This is the most important thing to remember about ACA, you can change plans.  There are two types of devastating medical costs.  This first is an accident or single incident of some kind that lands someone in the hospital for a period of time from which one recovers within a relatively short period of time. For a mustachian having to pay 10-20K from the stash sucks, but is easily doable and you move on with life.

The second is a chronic condition that requires regular medical care.  In the event of this, ACA provides significant relief.  This person was previously uninsurable if switching plans and could be bankrupt in a few short years of treatment, now he/she gets subsidies to make it "affordable".   IMO this is a huge safety net for the early retiree.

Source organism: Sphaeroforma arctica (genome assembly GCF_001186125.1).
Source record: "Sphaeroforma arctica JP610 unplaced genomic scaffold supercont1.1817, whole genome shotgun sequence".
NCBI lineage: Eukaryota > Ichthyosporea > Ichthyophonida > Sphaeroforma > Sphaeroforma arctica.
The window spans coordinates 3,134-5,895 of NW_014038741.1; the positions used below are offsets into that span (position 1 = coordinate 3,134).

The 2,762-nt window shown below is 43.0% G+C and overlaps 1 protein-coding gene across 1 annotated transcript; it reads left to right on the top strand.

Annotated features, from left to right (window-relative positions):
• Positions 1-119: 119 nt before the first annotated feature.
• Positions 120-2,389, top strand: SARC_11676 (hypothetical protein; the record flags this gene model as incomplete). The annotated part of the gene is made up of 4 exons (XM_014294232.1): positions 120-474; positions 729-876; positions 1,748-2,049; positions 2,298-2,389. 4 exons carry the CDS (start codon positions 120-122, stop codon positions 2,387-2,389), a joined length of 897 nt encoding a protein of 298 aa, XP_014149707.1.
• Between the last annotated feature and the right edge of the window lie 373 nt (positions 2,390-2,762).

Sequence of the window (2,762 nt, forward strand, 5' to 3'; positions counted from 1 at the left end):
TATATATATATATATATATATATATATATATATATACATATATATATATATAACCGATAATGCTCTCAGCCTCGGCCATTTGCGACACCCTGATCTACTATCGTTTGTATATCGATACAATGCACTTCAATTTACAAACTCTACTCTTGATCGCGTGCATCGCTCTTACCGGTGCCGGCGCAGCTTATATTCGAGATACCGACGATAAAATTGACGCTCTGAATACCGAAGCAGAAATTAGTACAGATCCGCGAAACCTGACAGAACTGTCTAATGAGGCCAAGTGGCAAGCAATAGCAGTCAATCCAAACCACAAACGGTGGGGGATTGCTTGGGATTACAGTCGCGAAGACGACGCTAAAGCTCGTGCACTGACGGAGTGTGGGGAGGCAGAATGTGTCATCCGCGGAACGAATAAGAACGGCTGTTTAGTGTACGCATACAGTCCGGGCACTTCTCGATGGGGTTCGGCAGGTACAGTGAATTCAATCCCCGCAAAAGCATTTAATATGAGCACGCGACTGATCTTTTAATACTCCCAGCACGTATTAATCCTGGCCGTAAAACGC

I supposed a third issue may be some type of expensive planned procedure (ie hip replacement from 10 years of rock climbing).  For this I would seriously consider medical tourism if I had a high deductible plan or again, switching plans the next year and waiting to have it done.

One last consideration.  It is possible to get plans that are not in the ACA marketplace. If you do not get subsidies and you are a healthy young person, it may behove you to get a high deductible plan that offers specific things you are looking for.  It still may be cheaper to pay the penalty and get the non marketplace plan for your specific needs.  Then, in the event of a chronic problem that would raise your rate, switch to a subsidized ACA plan as soon as possible.

Spork

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Re: ACA Shopping
« Reply #6 on: October 07, 2016, 12:59:54 PM »